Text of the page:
Layered Clothing Is a Walking Essential

Walking in Layered Clothing
Walking in Layered Clothing. Hero Images/Getty Images

To go for a walk, all you need is to put one foot in front of the other. But a number of other things can make it a more pleasant experience. Layered clothing tops the list of essentials that walkers shouldn't leave home without. You could just step out the door wearing anything that won't get you arrested, but to walk comfortably you should learn to layer your clothing.

Three Layers of Clothing for Walking Comfort

Base layer: The base layer is next to the skin and should be of a fabric that draws sweat away from the skin. This allows it to evaporate and cool you without making you feel wet and clammy.

  • Avoid cotton, as it retains sweat instead of releasing it to evaporate.
  • For cold weather, look for polypropylene (Capilene, Thermion, Thermax, and Thermastat) or silk undershirt and long johns.
  • For warm weather, look for CoolMax, Supplex, or polyester microfiber.
  • Lightweight wool is another option, since it has moisture-management properties for both cool and warm weather. Look for athletic styles.

Insulating layer: In cooler weather, this layer adds warmth and allows you the option of removing it as you warm up.

  • This layer could be a shirt or vest of wool, polyester fleece, pile, or down.
  • Don't overdo it - you will be warming up as you walk, so save the down vest for truly cold days.

Outer layer: This layer protects you from the elements, and can also be removed as you warm up.

  • A windproof and water-resistant jacket worn loosely is a good outer layer.
  • For rain gear, look for fabric treatments that still allow your skin to breathe, such as Goretex or Ultrex. These are more expensive than a rain slicker, but when out walking you will discover you are as wet from your own perspiration as from the rain unless your outer garment breathes. A breathable jacket allows the sweat to evaporate and keeping the rain from penetrating through the jacket.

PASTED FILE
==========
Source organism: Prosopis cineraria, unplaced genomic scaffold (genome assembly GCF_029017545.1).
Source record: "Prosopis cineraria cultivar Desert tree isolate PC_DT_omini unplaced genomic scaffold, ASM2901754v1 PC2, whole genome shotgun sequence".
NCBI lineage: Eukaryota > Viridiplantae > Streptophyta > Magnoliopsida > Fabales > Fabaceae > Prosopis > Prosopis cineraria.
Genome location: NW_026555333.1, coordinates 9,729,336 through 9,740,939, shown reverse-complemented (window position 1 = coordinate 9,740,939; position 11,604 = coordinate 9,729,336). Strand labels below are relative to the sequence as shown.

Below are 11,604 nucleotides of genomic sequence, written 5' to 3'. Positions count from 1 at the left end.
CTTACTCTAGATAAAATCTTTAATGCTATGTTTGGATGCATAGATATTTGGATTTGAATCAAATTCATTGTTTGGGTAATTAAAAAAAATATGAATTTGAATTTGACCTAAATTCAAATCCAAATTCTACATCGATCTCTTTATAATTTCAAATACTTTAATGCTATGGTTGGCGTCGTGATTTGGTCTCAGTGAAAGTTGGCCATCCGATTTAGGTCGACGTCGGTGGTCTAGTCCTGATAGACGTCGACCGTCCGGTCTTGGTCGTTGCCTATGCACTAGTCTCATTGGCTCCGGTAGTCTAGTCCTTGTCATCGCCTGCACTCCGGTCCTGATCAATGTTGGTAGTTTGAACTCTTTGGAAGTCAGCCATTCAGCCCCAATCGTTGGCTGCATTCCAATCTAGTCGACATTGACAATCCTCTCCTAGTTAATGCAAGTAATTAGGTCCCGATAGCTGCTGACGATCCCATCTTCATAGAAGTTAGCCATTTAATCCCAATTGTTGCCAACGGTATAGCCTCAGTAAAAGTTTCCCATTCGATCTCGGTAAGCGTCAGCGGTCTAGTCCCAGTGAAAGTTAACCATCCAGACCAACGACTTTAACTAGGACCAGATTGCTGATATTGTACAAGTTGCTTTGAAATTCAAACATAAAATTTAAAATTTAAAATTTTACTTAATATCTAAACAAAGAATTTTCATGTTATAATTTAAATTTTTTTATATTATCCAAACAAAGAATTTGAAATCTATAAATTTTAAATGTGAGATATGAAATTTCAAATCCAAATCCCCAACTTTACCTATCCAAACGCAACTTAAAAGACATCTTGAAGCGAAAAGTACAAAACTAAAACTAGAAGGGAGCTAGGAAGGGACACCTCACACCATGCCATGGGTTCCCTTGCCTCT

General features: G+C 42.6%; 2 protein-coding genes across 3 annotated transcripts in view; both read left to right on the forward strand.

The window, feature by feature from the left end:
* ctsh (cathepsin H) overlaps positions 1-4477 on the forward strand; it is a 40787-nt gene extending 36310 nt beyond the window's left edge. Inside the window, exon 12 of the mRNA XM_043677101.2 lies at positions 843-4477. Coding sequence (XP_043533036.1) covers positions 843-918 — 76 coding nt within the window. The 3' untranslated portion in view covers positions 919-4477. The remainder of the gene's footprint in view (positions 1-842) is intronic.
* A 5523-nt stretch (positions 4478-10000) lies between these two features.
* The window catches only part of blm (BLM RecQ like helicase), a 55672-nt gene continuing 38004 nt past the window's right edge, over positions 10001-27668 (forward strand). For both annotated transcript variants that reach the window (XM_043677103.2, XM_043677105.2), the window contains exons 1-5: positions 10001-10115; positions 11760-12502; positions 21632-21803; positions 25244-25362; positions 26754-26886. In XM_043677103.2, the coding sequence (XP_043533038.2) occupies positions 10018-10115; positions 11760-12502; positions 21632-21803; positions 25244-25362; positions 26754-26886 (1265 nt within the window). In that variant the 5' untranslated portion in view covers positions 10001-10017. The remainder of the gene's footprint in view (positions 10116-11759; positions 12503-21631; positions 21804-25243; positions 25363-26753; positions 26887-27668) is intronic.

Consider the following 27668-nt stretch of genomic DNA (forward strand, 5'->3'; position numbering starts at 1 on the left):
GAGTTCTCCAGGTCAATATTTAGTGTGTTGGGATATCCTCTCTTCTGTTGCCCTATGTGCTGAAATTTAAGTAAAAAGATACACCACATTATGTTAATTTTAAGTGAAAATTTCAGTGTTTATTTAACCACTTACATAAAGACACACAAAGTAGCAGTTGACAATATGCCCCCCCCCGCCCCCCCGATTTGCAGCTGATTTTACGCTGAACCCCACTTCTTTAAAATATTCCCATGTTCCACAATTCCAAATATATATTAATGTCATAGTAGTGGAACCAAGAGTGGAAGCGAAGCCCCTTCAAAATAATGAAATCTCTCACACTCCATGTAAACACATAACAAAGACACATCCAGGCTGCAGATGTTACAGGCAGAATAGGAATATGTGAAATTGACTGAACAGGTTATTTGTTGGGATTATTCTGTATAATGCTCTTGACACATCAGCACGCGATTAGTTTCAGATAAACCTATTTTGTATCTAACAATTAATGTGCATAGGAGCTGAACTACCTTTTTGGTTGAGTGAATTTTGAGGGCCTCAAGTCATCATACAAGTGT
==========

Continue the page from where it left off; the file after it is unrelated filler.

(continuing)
How to Wear Layered Clothing for Walking Workouts

By layering, you are assured of having enough clothing but not too much. By choosing fabrics that are breathable and wicking, you allow your body to shed excess heat and sweat while feeling dry.

  • You should start your walk feeling cool but not cold. If you are warm rather than cool, take off a layer or change to a lighter layer.
  • As you warm up, remove the insulating layer. The windproof outer layer is often enough to keep you from feeling chilly.
  • Are you still too warm? Remove the outer layer.

You may feel cool after stopping for water or a restroom break. This is why you dressed in layers. Now you can put the outer layer or insulating layer back on.

Stashing Your Layers While You Walk

But what do you do with layers once you have warmed up?

  • If you carry a lightweight backpack or waist pack, you can stash the vest or jacket in it or attach it to the outside with a bungee cord. Many pack designs have bungee cords built in for this purpose, or you could buy one to use. In a pinch, a large rubber band attached with a larks head knot to the pack could do the trick.​
  • For jackets and layers with sleeves, you could also tie it around your waist by the sleeves.
  • You could plan your route with a loopback past your house, office, or car to drop off and pick up your extra layers.
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